Christians demand justice for 100 victims of 2008 Orissa massacre as judge orders review

Christians in India are once again demanding justice for the death of the 100 victims of the Orissa massacre in 2008 as the Supreme Court has ordered the reinvestigation of the cases.

On Aug. 2, India's Supreme Court ordered the government of Orissa to review 315 recorded incidents of violence in the state eight years ago. It is worth noting that all these cases were reported to authorities but have not been investigated thoroughly.

(Reuters/Parth Sanyal)Christians gather inside a shelter at Raikia village in Orissa, August 31, 2008.

The nongovernmental organization (NGO) Christian Solidarity Worldwide (CSW) hailed the Supreme Court's move and asked the government to make sure that the perpetrators are brought to justice.

"The decision of the Supreme Court to reopen 315 cases is a first step: we ask the state and federal government to ensure that the perpetrators of those crimes are arrested and pay for their actions," CSW told Agenzia Fides. "What happened in Kandhamal must not be forgotten; we will have to persist in asking to face injustice."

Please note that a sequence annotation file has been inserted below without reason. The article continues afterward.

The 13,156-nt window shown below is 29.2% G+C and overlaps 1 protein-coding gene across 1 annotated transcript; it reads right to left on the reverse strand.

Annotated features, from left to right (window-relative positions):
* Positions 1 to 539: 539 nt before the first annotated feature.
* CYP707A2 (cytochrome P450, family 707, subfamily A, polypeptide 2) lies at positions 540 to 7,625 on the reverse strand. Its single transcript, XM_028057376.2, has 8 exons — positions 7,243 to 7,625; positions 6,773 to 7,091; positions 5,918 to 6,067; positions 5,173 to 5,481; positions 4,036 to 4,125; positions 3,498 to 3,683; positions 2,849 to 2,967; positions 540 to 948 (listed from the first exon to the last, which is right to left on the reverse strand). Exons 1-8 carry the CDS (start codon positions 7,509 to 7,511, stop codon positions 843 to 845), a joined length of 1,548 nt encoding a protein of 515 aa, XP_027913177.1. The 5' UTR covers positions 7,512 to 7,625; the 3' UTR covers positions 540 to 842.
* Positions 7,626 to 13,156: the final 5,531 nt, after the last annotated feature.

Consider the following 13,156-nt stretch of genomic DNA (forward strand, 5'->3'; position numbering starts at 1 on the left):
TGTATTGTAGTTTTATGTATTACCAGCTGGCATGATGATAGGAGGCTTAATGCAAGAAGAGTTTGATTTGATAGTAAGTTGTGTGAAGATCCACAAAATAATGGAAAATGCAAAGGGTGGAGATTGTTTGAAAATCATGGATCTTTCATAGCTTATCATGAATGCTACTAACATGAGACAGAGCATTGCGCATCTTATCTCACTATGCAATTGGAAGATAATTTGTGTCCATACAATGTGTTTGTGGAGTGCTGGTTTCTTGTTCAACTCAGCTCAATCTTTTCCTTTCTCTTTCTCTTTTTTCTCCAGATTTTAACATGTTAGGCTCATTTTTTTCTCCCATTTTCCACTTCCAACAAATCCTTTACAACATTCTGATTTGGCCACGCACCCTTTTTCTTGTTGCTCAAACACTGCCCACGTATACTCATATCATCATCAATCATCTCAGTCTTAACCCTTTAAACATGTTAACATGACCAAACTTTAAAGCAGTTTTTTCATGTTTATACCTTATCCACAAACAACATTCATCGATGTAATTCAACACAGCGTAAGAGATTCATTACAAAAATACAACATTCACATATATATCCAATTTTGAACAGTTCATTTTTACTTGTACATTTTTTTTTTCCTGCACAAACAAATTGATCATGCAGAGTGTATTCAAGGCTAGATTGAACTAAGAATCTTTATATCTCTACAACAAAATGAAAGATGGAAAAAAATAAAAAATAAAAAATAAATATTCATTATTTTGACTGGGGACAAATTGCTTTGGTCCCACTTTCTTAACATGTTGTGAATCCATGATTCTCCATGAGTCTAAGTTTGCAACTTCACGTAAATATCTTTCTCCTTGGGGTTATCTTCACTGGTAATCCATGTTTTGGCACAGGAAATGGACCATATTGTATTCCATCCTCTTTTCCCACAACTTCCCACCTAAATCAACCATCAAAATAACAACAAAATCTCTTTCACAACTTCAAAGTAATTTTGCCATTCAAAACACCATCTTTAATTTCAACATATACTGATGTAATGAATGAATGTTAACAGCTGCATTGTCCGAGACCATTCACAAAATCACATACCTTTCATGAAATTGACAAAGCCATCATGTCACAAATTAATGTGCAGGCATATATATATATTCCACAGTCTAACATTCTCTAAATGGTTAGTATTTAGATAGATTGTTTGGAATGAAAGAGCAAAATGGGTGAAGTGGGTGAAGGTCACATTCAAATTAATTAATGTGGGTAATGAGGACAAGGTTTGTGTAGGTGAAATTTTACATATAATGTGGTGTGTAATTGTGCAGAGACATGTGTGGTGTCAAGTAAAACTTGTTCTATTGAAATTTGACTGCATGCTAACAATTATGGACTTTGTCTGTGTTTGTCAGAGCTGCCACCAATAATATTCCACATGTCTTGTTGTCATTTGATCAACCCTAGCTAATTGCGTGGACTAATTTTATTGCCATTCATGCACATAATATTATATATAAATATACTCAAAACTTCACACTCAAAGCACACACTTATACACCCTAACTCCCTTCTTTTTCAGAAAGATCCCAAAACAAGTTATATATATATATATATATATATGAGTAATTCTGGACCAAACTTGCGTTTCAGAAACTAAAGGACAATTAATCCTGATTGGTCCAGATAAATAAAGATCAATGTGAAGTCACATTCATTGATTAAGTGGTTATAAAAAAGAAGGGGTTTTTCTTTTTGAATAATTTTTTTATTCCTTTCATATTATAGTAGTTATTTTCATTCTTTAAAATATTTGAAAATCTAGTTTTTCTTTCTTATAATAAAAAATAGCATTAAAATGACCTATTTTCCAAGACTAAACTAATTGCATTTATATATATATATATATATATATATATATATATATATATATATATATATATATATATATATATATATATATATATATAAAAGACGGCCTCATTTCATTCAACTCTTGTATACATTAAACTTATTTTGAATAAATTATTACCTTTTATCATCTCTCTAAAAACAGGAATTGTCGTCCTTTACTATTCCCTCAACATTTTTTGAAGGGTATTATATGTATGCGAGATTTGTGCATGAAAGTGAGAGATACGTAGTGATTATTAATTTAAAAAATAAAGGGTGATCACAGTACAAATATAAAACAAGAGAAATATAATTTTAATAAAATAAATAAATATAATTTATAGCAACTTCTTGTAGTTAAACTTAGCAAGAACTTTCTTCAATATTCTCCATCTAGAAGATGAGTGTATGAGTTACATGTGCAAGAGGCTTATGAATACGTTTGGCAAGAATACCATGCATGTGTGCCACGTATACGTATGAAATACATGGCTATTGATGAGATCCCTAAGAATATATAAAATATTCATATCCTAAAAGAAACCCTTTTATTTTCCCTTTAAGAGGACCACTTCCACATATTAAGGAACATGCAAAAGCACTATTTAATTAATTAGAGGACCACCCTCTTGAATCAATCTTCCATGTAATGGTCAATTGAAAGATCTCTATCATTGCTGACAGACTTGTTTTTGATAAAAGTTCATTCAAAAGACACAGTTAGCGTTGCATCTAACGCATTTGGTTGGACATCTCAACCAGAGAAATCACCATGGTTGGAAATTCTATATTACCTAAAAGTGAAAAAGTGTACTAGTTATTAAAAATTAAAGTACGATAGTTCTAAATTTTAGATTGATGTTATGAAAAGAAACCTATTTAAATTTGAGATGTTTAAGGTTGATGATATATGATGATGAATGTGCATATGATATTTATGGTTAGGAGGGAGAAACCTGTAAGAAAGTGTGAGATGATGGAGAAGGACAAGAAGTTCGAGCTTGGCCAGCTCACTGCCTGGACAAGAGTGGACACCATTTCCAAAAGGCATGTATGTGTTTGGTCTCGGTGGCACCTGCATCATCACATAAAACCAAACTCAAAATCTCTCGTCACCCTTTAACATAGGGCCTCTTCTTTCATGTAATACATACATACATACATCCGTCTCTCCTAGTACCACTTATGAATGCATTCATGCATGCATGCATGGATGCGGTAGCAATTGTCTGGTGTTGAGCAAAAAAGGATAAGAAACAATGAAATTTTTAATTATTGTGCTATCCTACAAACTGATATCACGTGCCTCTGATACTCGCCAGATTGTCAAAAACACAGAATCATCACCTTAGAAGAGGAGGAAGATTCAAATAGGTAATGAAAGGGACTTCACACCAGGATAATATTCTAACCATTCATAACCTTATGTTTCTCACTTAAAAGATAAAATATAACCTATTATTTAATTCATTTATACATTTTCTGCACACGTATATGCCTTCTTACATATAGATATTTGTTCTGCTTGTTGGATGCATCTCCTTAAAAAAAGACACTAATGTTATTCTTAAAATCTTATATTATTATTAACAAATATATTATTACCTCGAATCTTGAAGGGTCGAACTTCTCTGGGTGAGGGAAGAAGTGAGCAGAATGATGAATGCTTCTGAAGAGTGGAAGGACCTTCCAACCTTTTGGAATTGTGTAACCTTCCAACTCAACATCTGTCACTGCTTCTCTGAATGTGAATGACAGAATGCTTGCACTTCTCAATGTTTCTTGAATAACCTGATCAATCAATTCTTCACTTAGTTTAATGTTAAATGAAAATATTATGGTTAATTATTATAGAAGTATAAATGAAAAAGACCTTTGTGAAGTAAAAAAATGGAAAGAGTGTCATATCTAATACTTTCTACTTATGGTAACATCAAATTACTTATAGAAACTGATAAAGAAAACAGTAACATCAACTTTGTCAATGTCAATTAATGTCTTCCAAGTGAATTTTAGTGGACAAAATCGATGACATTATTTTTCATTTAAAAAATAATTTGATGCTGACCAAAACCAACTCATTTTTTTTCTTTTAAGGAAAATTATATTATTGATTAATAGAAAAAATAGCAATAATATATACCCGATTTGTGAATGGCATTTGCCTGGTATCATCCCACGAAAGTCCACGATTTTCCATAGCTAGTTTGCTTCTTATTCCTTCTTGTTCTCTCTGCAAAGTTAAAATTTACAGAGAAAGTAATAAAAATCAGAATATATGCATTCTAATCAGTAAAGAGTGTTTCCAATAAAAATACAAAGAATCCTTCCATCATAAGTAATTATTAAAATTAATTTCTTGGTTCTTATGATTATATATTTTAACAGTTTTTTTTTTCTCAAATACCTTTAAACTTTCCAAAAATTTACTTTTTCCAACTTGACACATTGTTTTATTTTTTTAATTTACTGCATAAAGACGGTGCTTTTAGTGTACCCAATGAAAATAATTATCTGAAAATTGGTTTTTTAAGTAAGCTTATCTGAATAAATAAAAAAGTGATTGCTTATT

In a statement issued to Agenzia Fides, India Catholic Union's former national president John Dayal recounted how the late Emeritus Archbishop Raphael Cheenath, an Orissa-based pastor, fought for justice for the victims. He also called the Orissa massacre the "biggest martyrdom" of Indian Christians.

On Aug. 25, 2008, a violent attack on the Christian community in Kandhamal in Orissa state left around 100 Christians dead, 5,600 homes looted, and about 300 churches destroyed. The violence also displaced more than 50,000 Christians who sought refuge into the woods just to survive the ethnic cleansing, and many of them still have not attained justice.

Last year, Archbishop John Barwa of Cuttack-Bhubaneswar applauded the Orissa Christians whose faith did not waver despite the violence they endured in 2008. He noted how the incident further strengthened their love for Jesus Christ, Catholic Culture reports.

Archbishop Barwa said he went around to visit church leaders and priests in every convent. He happily relayed that all of the Christians he met professed their undying faith in Jesus in the face of church destruction, death of their loved ones, and persecution during the Orissa massacre.